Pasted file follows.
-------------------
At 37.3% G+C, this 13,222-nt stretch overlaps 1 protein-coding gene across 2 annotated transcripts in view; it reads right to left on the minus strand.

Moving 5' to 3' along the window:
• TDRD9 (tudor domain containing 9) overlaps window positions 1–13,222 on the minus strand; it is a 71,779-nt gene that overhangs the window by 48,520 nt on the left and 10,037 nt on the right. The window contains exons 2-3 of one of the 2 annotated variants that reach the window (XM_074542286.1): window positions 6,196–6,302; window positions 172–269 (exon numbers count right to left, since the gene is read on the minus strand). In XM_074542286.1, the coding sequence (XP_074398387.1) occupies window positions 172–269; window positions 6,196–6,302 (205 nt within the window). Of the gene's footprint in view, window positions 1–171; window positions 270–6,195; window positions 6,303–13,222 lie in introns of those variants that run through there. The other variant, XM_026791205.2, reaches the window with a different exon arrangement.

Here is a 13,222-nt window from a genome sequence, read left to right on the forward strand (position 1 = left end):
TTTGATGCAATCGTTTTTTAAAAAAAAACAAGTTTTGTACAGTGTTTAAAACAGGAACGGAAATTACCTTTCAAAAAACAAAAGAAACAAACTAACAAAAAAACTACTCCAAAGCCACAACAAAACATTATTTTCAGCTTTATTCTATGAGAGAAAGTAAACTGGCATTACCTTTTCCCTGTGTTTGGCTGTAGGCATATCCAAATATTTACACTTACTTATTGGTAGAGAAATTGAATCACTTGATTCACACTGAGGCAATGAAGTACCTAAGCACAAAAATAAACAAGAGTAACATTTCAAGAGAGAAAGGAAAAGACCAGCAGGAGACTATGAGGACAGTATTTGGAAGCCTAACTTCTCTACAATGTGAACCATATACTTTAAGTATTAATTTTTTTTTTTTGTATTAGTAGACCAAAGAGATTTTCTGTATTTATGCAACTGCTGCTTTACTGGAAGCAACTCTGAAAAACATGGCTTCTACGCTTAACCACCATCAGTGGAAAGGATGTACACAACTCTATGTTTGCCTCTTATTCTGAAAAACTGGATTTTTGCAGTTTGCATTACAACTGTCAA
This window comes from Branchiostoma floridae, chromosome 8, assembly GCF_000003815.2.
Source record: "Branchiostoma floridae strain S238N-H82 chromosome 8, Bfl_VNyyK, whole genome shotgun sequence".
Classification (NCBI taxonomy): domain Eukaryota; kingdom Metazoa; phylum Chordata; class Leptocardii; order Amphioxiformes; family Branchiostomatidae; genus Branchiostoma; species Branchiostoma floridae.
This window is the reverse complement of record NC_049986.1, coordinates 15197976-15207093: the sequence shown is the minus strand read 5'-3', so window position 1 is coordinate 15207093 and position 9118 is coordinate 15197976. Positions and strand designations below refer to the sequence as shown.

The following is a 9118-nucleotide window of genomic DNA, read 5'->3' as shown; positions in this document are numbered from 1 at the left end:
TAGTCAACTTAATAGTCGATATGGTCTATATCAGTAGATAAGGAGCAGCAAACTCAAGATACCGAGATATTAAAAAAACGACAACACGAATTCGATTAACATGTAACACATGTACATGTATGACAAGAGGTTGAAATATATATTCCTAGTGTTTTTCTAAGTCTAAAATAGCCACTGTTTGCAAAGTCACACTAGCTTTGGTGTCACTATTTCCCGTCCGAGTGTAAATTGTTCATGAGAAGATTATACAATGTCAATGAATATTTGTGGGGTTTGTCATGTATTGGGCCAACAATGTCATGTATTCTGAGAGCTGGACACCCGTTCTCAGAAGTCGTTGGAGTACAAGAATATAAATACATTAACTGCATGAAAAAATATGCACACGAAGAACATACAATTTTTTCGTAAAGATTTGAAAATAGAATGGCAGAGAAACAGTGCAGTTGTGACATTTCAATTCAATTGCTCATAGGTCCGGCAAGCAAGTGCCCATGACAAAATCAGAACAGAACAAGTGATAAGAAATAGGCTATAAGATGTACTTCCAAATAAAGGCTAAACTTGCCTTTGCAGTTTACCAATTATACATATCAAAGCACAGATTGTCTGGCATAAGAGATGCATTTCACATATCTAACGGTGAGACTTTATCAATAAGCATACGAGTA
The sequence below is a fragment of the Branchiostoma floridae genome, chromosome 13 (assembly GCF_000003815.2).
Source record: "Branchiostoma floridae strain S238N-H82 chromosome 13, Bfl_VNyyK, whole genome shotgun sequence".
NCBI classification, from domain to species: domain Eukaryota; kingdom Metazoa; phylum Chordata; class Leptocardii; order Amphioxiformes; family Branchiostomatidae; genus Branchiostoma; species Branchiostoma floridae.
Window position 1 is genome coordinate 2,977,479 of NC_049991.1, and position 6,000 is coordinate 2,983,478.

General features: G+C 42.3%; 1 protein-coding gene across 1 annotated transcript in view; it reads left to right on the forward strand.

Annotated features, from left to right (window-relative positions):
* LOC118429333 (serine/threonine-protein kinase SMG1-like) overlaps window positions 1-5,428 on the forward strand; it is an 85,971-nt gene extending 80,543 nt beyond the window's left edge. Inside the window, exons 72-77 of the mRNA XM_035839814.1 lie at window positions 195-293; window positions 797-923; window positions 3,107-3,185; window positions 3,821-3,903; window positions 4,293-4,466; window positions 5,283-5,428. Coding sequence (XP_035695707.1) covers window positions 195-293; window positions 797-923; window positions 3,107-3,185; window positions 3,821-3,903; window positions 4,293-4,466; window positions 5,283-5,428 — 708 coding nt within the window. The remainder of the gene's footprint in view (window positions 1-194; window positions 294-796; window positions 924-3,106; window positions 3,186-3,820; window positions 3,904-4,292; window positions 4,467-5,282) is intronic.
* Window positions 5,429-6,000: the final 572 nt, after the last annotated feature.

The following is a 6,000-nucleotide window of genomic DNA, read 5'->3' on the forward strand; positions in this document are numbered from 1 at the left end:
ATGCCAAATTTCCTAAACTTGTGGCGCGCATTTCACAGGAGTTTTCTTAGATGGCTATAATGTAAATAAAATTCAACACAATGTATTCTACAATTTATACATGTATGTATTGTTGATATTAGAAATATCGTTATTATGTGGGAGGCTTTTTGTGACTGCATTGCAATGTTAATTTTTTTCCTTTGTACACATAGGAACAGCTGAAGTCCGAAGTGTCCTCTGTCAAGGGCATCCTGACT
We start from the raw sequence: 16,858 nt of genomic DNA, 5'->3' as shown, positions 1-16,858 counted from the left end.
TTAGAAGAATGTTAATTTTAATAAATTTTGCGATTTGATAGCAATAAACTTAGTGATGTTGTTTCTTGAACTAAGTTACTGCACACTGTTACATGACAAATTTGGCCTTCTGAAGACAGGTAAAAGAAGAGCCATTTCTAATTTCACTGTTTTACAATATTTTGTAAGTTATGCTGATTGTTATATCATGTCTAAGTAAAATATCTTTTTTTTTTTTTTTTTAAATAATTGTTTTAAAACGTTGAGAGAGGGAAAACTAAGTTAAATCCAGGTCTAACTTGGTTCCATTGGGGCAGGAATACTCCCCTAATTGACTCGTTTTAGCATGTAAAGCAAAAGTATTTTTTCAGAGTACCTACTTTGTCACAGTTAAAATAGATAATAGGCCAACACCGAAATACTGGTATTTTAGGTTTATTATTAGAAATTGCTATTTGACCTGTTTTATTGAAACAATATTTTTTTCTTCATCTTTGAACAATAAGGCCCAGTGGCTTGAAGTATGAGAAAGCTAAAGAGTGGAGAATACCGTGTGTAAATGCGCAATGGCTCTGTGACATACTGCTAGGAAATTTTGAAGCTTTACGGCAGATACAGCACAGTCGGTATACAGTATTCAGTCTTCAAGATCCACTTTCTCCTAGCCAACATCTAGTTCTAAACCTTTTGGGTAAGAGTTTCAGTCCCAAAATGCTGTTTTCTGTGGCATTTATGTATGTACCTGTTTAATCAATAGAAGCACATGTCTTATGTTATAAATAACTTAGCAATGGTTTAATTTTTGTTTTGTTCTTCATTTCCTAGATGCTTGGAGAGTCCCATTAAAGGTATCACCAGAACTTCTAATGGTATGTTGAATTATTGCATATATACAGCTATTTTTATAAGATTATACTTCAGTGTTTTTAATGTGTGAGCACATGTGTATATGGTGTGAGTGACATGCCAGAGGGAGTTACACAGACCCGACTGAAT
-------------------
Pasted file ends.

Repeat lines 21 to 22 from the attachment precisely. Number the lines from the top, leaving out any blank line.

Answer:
ATGCCAAATTTCCTAAACTTGTGGCGCGCATTTCACAGGAGTTTTCTTAGATGGCTATAATGTAAATAAAATTCAACACAATGTATTCTACAATTTATACATGTATGTATTGTTGATATTAGAAATATCGTTATTATGTGGGAGGCTTTTTGTGACTGCATTGCAATGTTAATTTTTTTCCTTTGTACACATAGGAACAGCTGAAGTCCGAAGTGTCCTCTGTCAAGGGCATCCTGACT
We start from the raw sequence: 16,858 nt of genomic DNA, 5'->3' as shown, positions 1-16,858 counted from the left end.